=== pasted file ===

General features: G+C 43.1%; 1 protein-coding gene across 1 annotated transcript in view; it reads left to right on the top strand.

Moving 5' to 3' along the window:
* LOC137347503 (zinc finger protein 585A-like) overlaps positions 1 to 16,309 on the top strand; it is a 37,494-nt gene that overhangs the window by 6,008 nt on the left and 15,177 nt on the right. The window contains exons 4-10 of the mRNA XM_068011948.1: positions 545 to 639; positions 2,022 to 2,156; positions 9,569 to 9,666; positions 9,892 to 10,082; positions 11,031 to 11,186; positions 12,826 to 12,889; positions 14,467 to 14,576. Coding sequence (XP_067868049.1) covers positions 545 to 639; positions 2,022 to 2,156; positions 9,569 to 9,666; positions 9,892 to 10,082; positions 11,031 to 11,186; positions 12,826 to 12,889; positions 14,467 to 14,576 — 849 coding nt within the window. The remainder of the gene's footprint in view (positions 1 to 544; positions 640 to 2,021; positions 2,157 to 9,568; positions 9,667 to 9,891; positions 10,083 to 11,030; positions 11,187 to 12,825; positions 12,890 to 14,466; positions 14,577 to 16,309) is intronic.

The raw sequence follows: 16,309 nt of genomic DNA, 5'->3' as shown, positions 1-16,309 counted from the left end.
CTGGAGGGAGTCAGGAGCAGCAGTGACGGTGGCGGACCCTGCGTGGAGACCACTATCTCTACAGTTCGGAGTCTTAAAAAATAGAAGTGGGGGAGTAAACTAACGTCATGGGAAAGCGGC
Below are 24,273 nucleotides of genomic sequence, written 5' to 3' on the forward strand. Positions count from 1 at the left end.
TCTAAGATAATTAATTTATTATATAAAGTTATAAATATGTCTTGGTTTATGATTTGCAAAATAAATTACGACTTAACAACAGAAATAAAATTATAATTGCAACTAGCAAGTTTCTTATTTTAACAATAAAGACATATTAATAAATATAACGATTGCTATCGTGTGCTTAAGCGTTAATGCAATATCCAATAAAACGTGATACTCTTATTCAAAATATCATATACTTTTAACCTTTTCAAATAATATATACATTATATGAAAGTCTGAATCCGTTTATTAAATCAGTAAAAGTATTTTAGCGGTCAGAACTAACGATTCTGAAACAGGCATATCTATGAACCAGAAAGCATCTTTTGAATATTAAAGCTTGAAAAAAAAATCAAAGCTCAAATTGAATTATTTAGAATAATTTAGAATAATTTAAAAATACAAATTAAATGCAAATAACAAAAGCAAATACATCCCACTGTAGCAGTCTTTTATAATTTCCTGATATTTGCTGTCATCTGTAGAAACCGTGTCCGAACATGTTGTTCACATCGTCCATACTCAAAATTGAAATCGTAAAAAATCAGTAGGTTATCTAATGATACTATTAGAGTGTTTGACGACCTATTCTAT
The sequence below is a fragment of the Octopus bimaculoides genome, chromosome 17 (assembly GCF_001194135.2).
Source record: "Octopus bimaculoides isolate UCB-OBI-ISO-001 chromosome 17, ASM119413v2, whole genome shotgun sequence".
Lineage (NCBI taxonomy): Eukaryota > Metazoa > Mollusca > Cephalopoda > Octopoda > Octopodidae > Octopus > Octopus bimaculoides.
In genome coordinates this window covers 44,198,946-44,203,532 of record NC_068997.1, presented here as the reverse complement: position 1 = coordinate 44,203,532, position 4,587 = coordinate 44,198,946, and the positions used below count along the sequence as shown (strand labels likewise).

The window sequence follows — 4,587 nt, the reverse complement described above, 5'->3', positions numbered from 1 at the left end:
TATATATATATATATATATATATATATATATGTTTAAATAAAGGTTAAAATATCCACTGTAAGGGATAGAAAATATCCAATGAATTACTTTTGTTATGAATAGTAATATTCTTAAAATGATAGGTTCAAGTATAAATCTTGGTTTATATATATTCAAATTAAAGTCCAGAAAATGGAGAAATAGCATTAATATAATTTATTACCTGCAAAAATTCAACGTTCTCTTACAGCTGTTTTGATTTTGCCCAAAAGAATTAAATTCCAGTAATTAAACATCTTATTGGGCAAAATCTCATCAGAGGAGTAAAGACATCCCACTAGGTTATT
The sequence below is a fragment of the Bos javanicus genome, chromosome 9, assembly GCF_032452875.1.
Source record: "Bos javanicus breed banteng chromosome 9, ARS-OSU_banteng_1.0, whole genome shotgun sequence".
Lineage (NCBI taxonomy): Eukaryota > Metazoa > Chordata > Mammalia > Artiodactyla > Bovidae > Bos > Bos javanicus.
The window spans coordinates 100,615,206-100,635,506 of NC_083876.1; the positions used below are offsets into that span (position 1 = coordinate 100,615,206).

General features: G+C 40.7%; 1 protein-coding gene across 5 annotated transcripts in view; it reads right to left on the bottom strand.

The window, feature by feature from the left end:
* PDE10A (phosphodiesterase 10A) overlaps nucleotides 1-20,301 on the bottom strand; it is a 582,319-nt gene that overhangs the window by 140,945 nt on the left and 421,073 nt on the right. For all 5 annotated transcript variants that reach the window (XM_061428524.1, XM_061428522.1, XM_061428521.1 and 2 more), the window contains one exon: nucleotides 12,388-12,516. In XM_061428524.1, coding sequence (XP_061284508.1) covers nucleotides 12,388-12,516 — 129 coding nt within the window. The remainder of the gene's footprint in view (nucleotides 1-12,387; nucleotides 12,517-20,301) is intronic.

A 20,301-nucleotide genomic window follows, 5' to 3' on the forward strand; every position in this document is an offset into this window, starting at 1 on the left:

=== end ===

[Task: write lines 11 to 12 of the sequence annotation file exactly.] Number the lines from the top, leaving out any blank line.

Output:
In genome coordinates this window covers 44,198,946-44,203,532 of record NC_068997.1, presented here as the reverse complement: position 1 = coordinate 44,203,532, position 4,587 = coordinate 44,198,946, and the positions used below count along the sequence as shown (strand labels likewise).

The window sequence follows — 4,587 nt, the reverse complement described above, 5'->3', positions numbered from 1 at the left end: